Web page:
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I want to simulate data from multilevel logistic regression .

I focus on the following multilevel logistic model with one explanatory variable at level 1 (individual level) and one explanatory variable at level 2 (group level) :

$$\text{logit}(p_{ij})=\pi_{0j}+\pi_{1j}x_{ij}\ldots (1)$$ $$\pi_{0j}=\gamma_{00}+\gamma_{01}z_j+u_{0j}\ldots (2)$$ $$\pi_{1j}=\gamma_{10}+\gamma_{11}z_j+u_{1j}\ldots (3)$$

where , $u_{0j}\sim N(0,\sigma_0^2)$ , $u_{1j}\sim N(0,\sigma_1^2)$ , $\text{cov}(u_{0j},u_{1j})=\sigma_{01}$

I prefer R and started to write codes for the simulation as :

 set.seed(36)

 x <- rnorm(1000)  ### individual level variable , x_ij

 z <- rnorm(1000)  ### group level variable , z_j

If I have initial value for $\gamma_{00}=-1 , \gamma_{01}=0.3,\gamma_{10}=0.3,\gamma_{11}=0.3$ , how can I generate $\pi_{0j},\pi_{1j}$ since there is $u_{0j},u_{1j}$ in equation (2) and (3) ?

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In your case, basically $\boldsymbol u = (u_0, u_1)$ is distributed as bi-variate normal. You can use R package mvtnorm to generate $u_{0j}, u_{1j}$. Then you can get $\pi_{0j}, \pi_{1j}$ easily. (You would wish to do all those in terms of random vector manipulation.)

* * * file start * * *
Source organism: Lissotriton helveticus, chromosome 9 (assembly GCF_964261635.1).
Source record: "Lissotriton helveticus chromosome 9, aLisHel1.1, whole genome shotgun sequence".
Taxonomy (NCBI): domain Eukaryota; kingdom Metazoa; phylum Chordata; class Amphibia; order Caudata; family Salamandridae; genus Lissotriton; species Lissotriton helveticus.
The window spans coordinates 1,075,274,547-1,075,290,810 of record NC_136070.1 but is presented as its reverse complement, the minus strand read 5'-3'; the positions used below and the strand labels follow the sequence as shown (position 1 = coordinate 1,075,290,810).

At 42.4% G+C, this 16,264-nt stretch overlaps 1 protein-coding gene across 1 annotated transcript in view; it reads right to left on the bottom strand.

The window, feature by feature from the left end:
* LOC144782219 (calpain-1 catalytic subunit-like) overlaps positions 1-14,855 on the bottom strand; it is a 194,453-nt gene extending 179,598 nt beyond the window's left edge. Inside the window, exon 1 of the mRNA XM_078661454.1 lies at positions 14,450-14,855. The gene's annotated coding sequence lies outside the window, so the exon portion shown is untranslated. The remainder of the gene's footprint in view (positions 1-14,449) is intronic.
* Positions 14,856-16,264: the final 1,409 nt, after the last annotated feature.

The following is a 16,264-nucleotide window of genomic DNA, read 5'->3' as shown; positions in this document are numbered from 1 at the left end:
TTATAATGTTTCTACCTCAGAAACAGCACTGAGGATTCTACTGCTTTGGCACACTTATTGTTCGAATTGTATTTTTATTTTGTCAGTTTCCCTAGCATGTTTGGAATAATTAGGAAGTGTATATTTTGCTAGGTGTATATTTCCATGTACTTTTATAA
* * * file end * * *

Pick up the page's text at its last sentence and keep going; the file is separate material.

The following code generates $\boldsymbol u = (u_0, u_1)$ for you.

require(mvtnorm)
set.seed(1234)
## need variance values as input
s2_0 <- 2
s2_1 <- 3
s01 <- 0.5

## generate bi-variate normal rv for u0, u1
mean <- c(0, 0)
sigma <- matrix(c(s2_0, s01, s01, s2_1), ncol = 2)

u <- rmvnorm(1000, mean = mean, sigma = sigma, method = "chol")

Here I assume you know the values of the hyperparameters. And you get something like following.

> dim(u)
[1] 1000    2
> head(u, 10)
             [,1]       [,2]
 [1,]  0.03563353 -2.0906992
 [2,] -2.93442022  1.8783072
 [3,]  0.82448029  0.7432658
 [4,] -0.92269067 -0.9954788
 [5,] -1.39514484 -0.9776595
 [6,] -1.51995711 -0.8265220
 [7,] -0.13484601 -1.3445112
 [8,]  0.12429872  1.6618925
 [9,] -1.40900867 -0.8850944
[10,]  3.10290171 -1.4500239
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  • $\begingroup$ Could you please tell me what is hyperparameter ? $\endgroup$ – ABC Jun 1 '15 at 4:16
  • $\begingroup$ @ABC, I mean $\sigma_0^2, \sigma_1^2$ and $\sigma_{01}$ in your case. Basically a hypterparameter is the one for your prior distribution, not the one you wish to estimate and make inference about. That is mainly a term in Bayesian statistics. I might misuse it here. Apologize for misleading. $\endgroup$ – Aaron Zeng Jun 1 '15 at 4:27

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